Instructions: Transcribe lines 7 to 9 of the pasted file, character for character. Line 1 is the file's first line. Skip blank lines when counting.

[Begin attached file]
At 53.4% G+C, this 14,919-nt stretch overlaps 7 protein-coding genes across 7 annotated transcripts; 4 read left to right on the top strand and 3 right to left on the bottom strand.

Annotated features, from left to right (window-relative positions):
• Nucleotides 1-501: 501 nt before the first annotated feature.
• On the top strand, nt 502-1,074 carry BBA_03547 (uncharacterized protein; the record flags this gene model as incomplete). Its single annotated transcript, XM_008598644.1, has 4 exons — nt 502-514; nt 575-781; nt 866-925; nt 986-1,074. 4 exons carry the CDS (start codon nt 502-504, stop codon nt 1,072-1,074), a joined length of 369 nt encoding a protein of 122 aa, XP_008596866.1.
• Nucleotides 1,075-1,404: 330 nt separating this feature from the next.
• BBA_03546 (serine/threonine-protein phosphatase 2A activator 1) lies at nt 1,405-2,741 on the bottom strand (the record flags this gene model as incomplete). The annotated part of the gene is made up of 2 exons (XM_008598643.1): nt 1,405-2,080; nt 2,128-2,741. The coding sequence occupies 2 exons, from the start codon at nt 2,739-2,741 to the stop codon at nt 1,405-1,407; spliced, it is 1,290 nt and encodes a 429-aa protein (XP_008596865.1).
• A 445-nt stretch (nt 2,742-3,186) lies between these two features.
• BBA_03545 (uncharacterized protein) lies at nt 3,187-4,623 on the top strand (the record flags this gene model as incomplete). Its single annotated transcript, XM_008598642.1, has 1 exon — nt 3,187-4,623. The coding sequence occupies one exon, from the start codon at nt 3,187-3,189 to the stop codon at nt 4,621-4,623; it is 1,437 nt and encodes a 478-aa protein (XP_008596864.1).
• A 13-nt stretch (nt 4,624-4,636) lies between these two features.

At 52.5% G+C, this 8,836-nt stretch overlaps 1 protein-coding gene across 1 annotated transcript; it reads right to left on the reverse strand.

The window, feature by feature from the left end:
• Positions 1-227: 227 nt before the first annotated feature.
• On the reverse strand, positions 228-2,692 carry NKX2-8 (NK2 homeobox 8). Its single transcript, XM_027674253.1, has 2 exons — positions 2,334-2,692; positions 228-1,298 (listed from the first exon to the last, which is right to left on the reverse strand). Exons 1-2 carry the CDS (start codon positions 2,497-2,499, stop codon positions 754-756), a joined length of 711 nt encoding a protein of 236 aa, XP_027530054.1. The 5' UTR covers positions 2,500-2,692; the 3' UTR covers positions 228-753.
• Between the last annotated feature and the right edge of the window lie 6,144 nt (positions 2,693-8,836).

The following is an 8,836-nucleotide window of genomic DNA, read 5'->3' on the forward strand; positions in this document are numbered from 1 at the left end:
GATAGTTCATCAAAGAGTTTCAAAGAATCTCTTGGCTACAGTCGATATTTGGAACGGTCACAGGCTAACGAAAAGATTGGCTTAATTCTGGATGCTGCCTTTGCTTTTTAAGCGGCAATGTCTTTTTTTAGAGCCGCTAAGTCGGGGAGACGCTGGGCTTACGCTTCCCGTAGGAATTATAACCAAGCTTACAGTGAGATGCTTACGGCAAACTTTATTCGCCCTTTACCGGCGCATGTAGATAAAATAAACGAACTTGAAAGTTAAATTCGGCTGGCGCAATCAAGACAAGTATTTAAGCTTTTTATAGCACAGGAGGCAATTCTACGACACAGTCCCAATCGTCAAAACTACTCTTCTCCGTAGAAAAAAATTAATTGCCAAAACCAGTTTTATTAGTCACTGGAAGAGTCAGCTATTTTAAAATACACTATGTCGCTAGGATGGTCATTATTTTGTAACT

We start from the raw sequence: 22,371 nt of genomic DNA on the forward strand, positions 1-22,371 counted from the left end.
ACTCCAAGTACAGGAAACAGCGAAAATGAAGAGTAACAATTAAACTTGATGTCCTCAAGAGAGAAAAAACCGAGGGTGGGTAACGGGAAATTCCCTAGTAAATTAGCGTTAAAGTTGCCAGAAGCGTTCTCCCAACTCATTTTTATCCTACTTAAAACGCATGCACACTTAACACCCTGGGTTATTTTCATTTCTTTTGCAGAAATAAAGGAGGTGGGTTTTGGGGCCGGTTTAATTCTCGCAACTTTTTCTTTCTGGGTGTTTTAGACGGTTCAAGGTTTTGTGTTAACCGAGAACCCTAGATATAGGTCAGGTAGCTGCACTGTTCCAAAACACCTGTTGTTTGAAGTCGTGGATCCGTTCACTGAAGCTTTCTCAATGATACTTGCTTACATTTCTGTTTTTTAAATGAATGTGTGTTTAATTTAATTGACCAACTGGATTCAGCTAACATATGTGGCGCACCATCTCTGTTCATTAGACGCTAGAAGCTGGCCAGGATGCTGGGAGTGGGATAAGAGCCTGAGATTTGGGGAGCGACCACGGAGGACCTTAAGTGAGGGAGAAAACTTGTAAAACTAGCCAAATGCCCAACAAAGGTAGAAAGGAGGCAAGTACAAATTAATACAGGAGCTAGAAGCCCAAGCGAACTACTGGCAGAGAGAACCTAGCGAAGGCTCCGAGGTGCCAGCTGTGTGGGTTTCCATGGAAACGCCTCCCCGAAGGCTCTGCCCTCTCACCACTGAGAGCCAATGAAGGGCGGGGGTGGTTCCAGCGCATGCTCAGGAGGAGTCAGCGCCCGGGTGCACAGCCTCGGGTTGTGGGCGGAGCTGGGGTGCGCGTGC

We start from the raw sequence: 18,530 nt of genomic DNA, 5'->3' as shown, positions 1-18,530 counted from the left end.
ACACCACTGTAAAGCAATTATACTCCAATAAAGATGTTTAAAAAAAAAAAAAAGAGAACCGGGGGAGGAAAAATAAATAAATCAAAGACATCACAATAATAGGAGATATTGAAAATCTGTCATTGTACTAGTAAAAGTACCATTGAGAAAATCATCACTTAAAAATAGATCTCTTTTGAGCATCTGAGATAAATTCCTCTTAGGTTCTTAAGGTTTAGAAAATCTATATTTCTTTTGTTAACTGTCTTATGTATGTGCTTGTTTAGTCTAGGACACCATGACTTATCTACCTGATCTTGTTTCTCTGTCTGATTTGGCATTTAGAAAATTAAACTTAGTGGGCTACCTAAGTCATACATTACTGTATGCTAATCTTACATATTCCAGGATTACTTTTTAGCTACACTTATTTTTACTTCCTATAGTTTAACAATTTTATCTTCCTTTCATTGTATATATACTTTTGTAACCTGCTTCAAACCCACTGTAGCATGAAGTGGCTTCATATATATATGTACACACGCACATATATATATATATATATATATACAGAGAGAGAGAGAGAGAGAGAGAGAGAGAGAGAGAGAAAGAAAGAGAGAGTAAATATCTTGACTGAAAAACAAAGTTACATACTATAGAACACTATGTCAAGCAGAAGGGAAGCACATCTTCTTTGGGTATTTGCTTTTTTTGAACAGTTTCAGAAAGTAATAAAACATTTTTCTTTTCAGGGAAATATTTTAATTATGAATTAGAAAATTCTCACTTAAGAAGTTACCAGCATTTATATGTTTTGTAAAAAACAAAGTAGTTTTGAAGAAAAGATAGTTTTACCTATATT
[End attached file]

• A 445-nt stretch (nt 2,742-3,186) lies between these two features.
• BBA_03545 (uncharacterized protein) lies at nt 3,187-4,623 on the top strand (the record flags this gene model as incomplete). Its single annotated transcript, XM_008598642.1, has 1 exon — nt 3,187-4,623. The coding sequence occupies one exon, from the start codon at nt 3,187-3,189 to the stop codon at nt 4,621-4,623; it is 1,437 nt and encodes a 478-aa protein (XP_008596864.1).
• A 13-nt stretch (nt 4,624-4,636) lies between these two features.